“The process [of developing algorithms] is by necessity and definition, very iterative. One of the things you learn very quickly is [how] important it is to have consensus on what you're trying to optimize for or achieve,” he says.

Amit illustrates a scenario where a team works for two years producing better algorithms, and everyone knows that that's been the focus of the team. But it's difficult to truly know whether these new algorithms are actually better than the initial ones due to the potentially divergent goals of different people within the organization. “Think about an advertising platform, for example. You could say, ‘We have higher click-through rates,' and that's great. But you have lower costs-per-click, [so] maybe not as great,” he says. “What do you care about more? Making money, or keeping users or advertisers happy, a combination of the three? What combination? So, if you don't have consensus on those ad serves you can end up spinning around.”

Amit concedes getting this level of consensus is not easy to do, but when everything is aligned, the workflow breaks down into various production and experimentation cycles. Production generates dataset A, while the various experiments to incrementally improve the algorithm generate dataset B. The organization continues iterating on this path until launch, if launching is plausible. “That's the way these teams operate. They keep tweaking, they keep optimizing. The question is what they're optimizing for.”

Data science is obviously highly complicated material, not unlike the advanced math that powers the discipline itself. Indeed, many businesses outsource their data science needs to companies like Origami Logic. But even in that case, it's important for marketers to understand what is happening with these advanced algorithms and systems.

“In a B2B context where you're selling a product or algorithm that involves some aspect of machine learning, it's important that your sales team understands how this new thing is better, and why,” Amit says. To this end, Amit avoids jargon and trendy buzzwords in favor of directly focusing on the goals of the algorithm, and the expertise of the team that created it. “That's what the sales force needs to focus on. What is the benefit to [the client or customer] and how are you gauging it,” Amit says. “It's different for consumer facing products that only need to improve metrics for the consumer.”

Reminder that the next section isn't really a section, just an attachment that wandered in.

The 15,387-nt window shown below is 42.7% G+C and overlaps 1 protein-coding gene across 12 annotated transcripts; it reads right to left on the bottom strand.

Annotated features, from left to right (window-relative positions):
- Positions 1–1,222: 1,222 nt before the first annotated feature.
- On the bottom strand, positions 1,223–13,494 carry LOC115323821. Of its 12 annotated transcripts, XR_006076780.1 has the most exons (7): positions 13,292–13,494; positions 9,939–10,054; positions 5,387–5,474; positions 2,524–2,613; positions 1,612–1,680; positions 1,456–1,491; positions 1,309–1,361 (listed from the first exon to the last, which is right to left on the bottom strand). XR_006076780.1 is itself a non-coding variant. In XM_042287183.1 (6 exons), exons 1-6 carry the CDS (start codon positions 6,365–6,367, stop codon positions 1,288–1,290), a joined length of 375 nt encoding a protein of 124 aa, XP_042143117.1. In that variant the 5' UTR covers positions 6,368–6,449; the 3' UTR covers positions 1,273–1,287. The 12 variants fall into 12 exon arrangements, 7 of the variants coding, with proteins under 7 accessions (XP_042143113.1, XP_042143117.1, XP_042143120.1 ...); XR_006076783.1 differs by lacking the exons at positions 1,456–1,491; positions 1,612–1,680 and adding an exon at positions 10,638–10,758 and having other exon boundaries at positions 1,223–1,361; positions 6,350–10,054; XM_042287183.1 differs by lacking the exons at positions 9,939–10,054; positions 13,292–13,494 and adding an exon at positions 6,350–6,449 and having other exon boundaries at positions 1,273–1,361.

In the end, this all comes back to the story in numbers, a narrative which is spun by the algorithms people like Amit help construct. These stories explain both the purpose and viability of an algorithm, which in turn helps marketers better understand what their data means. It's a point of passion for Amit. So much so that he remains a force in the Bay Area mathematics education community by teaching kids.

“I'm immersed in the world of mathematics, but in my career, I chose fields that seem to rely on statistics, data analysis, data mining, machine learning. All of these different buzzwords that are essentially saying the same thing: you have a lot of data that you need to parse and do something useful with.” This idea manifests in Origami Logic, which Amit says started with a goal of showing that good algorithms can help glean better insights from data.

Amit's is a non-traditional, but increasingly conventional path for the modern mathematician. “For decades mathematicians could only do math that wasn't much applicable to anything. Today that's just not true,” he says.